Republican Rep. Lynn Westmoreland of Georgia, chairman of a House Intelligence subcommittee investigating the September 2012 attacks on the U.S. diplomatic mission in Benghazi, Libya, says the Obama administration did not orchestrate a "complete cover-up" of the assault.
"I think what ended up happening, you had the State Department trying to tell one story and you had the security, the intelligence community that may have been trying to sell another story," he said Monday
on CNN's "New Day."
His remarks came after his subcommittee interviewed five CIA contractors
who were at the U.S. compound that night, the first time members of Congress had done so.
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Questions about a cover-up surrounding what led to the deaths of Ambassador Chris Stevens and three other Americans arose after the White House initially said the attack was not planned but grew out of a protest over an inflammatory anti-Muslim video.
Westmoreland suggested it was a case of miscommunication between the State Department and intelligence agencies, which "got their communications mixed up."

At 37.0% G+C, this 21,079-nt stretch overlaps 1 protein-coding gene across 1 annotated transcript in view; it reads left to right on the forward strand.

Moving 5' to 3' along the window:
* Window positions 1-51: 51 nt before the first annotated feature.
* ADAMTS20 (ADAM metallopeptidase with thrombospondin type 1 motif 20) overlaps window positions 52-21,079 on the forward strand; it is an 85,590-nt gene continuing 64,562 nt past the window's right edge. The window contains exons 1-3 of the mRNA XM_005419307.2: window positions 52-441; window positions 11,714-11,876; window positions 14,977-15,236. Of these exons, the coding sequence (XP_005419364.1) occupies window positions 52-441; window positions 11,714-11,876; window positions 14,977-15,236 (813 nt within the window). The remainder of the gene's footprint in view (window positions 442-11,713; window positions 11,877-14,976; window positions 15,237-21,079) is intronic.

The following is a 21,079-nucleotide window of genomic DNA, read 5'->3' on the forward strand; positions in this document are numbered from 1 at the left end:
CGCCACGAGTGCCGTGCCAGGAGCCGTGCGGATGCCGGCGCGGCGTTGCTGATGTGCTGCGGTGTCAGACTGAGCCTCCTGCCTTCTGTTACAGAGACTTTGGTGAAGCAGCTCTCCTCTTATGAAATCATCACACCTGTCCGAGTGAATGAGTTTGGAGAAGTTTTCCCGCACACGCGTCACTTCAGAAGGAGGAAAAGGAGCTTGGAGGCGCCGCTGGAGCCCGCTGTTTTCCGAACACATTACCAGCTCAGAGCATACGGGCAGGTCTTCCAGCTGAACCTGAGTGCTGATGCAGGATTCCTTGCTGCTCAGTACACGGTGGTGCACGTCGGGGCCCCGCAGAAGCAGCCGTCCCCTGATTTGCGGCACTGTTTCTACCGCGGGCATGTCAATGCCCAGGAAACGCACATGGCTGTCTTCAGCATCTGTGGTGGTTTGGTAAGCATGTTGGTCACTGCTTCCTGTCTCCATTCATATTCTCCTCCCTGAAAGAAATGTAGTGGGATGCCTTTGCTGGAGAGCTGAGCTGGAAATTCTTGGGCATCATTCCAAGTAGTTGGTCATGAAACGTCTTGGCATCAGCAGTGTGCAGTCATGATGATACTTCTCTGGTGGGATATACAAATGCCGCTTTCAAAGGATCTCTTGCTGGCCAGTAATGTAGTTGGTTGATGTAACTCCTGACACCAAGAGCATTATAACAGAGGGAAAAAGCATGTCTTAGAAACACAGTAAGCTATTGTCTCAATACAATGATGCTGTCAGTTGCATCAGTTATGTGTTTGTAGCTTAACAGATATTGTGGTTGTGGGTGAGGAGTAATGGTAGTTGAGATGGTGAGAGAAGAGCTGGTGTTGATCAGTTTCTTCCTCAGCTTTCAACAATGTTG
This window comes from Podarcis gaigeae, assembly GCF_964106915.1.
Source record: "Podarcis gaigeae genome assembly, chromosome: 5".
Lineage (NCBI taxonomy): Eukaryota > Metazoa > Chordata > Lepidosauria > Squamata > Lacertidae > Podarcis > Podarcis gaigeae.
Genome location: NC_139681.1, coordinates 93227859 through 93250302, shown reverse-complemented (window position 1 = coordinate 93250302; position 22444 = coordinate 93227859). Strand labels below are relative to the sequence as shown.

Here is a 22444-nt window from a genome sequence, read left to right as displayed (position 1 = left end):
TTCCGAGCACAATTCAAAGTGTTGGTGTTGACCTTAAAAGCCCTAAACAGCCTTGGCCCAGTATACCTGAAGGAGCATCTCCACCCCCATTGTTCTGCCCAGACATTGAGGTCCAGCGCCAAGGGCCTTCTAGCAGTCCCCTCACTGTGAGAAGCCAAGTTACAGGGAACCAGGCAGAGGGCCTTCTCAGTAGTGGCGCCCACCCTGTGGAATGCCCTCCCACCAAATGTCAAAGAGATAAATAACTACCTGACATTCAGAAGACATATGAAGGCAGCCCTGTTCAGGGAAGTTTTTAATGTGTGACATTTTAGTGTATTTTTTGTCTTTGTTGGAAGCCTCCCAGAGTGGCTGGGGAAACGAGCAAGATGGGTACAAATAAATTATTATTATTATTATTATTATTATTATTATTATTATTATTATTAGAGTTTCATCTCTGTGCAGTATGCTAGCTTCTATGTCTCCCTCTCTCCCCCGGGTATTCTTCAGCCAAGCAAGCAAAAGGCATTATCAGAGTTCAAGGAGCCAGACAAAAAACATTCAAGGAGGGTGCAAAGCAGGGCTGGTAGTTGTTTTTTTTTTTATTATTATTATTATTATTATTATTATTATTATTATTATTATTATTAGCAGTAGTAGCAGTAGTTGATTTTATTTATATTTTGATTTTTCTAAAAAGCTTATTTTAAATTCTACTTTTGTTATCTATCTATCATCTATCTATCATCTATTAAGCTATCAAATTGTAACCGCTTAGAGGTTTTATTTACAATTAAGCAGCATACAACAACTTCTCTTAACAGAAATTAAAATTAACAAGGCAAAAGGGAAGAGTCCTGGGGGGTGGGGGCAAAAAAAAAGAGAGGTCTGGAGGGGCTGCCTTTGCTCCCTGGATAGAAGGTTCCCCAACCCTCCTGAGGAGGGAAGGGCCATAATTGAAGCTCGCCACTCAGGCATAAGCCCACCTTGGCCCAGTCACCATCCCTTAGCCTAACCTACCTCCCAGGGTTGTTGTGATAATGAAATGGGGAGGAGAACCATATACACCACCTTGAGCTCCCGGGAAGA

"I don't think there was any doubt that they knew it was a coordinated attack," he said, noting the "accuracy of the mortar fire that came."
But, Westmoreland said, the committee also is looking into why an Aug. 11 directive told the personnel in Benghazi that "you are on your own."
He told CNN that the CIA operatives said "that they couldn't believe those guys were over there as unprepared and unequipped as they were."
"We have been chasing every rabbit that's popped its head out of the rabbit hole, and we're going to continue to do that," Westmoreland said.
He later tweeted about his interview with the cable network.
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